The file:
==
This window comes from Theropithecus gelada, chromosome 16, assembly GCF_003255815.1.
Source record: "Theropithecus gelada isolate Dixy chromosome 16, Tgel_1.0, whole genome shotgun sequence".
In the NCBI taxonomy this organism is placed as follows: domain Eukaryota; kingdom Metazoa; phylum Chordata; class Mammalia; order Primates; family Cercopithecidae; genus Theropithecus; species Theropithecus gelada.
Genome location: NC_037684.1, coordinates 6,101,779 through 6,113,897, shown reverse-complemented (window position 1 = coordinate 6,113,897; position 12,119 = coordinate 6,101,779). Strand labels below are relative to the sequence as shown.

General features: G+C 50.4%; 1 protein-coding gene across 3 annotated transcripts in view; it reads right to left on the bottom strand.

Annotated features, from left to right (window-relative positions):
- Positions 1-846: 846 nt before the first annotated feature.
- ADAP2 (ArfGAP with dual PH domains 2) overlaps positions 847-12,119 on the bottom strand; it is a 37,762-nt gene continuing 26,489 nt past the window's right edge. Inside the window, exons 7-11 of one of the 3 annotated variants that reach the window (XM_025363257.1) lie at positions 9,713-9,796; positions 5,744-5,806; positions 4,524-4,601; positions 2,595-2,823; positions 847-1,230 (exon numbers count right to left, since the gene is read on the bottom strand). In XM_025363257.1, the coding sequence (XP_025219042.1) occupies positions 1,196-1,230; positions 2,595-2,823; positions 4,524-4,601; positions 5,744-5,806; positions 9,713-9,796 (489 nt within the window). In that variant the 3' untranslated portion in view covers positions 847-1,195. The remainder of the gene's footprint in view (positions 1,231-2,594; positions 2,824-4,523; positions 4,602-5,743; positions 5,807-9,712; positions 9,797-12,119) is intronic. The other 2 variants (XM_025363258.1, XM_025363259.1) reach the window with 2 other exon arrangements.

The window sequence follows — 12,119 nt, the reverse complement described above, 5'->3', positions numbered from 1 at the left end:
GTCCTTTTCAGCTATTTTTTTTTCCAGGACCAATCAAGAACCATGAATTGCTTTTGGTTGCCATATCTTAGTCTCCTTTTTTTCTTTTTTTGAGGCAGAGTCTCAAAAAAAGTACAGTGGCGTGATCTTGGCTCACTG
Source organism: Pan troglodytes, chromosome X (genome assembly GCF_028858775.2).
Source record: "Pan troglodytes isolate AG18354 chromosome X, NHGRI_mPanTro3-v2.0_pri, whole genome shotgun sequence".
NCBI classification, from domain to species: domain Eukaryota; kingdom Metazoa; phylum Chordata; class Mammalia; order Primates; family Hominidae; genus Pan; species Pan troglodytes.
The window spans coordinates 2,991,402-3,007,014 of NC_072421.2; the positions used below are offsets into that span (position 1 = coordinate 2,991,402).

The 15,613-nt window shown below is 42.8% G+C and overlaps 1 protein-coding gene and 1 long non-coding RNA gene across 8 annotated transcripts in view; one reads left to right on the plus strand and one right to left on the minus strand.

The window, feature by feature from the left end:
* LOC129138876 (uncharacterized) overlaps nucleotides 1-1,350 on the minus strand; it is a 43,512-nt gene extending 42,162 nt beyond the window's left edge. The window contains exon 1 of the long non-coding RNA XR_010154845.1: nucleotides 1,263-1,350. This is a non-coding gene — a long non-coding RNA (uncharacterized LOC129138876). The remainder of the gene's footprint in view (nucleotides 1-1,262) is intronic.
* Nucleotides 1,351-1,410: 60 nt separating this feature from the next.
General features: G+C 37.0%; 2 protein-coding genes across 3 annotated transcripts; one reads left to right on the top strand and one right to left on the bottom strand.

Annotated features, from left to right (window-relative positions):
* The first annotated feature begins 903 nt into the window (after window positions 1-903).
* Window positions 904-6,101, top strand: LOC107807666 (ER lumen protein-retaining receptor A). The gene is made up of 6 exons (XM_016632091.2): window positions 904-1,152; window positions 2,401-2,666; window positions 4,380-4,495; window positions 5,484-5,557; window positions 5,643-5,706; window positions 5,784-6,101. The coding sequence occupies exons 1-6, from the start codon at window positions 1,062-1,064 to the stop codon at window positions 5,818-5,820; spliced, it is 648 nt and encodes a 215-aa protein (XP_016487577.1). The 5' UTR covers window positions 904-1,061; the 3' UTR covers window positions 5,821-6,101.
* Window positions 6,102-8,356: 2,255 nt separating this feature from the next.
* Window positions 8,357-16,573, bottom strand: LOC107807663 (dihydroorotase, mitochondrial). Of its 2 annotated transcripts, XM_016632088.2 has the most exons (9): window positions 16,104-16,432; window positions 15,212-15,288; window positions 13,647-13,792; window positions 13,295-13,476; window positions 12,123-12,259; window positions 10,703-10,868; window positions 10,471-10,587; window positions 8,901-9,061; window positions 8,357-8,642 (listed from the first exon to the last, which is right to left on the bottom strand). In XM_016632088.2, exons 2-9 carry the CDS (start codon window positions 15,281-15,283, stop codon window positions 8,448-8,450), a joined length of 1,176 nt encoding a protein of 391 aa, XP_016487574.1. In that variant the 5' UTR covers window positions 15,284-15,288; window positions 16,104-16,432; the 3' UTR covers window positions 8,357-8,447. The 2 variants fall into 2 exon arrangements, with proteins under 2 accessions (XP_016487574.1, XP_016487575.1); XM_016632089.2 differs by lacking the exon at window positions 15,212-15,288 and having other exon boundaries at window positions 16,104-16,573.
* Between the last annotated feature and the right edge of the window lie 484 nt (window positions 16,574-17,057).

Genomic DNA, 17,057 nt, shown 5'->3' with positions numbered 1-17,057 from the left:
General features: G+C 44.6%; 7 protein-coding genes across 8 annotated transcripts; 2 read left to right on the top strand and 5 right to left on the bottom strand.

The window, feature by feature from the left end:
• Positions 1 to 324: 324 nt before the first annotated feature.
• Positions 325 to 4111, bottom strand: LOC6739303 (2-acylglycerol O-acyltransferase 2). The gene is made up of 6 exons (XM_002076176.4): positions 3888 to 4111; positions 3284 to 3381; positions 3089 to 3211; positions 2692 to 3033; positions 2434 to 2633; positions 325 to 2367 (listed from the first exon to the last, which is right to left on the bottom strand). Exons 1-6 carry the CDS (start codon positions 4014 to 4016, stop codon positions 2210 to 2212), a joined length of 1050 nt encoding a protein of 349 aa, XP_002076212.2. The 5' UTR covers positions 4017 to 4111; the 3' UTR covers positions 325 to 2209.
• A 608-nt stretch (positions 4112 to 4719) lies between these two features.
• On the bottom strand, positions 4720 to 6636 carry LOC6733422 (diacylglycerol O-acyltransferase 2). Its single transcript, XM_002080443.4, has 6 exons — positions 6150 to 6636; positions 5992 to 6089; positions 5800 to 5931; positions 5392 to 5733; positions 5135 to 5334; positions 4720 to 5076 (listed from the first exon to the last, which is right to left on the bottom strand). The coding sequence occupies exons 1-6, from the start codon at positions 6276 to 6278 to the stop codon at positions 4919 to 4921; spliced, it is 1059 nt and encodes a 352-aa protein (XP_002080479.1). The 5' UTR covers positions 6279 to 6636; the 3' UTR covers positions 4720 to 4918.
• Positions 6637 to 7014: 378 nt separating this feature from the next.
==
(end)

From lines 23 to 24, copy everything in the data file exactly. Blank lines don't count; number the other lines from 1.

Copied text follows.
* Window positions 6,102-8,356: 2,255 nt separating this feature from the next.
* Window positions 8,357-16,573, bottom strand: LOC107807663 (dihydroorotase, mitochondrial). Of its 2 annotated transcripts, XM_016632088.2 has the most exons (9): window positions 16,104-16,432; window positions 15,212-15,288; window positions 13,647-13,792; window positions 13,295-13,476; window positions 12,123-12,259; window positions 10,703-10,868; window positions 10,471-10,587; window positions 8,901-9,061; window positions 8,357-8,642 (listed from the first exon to the last, which is right to left on the bottom strand). In XM_016632088.2, exons 2-9 carry the CDS (start codon window positions 15,281-15,283, stop codon window positions 8,448-8,450), a joined length of 1,176 nt encoding a protein of 391 aa, XP_016487574.1. In that variant the 5' UTR covers window positions 15,284-15,288; window positions 16,104-16,432; the 3' UTR covers window positions 8,357-8,447. The 2 variants fall into 2 exon arrangements, with proteins under 2 accessions (XP_016487574.1, XP_016487575.1); XM_016632089.2 differs by lacking the exon at window positions 15,212-15,288 and having other exon boundaries at window positions 16,104-16,573.